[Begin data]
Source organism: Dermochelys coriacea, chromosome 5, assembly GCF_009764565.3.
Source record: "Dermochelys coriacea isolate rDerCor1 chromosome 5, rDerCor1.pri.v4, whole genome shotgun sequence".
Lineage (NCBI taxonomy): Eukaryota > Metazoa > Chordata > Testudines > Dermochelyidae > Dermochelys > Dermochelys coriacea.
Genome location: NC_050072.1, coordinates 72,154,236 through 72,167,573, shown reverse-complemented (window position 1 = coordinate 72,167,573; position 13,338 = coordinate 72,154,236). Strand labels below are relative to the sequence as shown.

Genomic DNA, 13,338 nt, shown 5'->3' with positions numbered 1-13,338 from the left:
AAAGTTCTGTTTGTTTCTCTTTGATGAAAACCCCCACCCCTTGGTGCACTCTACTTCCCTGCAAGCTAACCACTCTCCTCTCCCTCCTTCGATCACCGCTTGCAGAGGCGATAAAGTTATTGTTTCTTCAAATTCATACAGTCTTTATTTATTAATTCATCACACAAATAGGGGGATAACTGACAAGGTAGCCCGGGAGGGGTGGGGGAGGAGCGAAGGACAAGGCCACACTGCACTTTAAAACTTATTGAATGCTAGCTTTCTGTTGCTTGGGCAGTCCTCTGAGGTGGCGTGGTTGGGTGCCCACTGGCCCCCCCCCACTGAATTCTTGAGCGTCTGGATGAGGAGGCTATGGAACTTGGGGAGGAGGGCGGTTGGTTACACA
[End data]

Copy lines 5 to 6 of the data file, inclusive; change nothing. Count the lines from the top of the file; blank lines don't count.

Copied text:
Genomic DNA, 13,338 nt, shown 5'->3' with positions numbered 1-13,338 from the left:
AAAGTTCTGTTTGTTTCTCTTTGATGAAAACCCCCACCCCTTGGTGCACTCTACTTCCCTGCAAGCTAACCACTCTCCTCTCCCTCCTTCGATCACCGCTTGCAGAGGCGATAAAGTTATTGTTTCTTCAAATTCATACAGTCTTTATTTATTAATTCATCACACAAATAGGGGGATAACTGACAAGGTAGCCCGGGAGGGGTGGGGGAGGAGCGAAGGACAAGGCCACACTGCACTTTAAAACTTATTGAATGCTAGCTTTCTGTTGCTTGGGCAGTCCTCTGAGGTGGCGTGGTTGGGTGCCCACTGGCCCCCCCCCACTGAATTCTTGAGCGTCTGGATGAGGAGGCTATGGAACTTGGGGAGGAGGGCGGTTGGTTACACA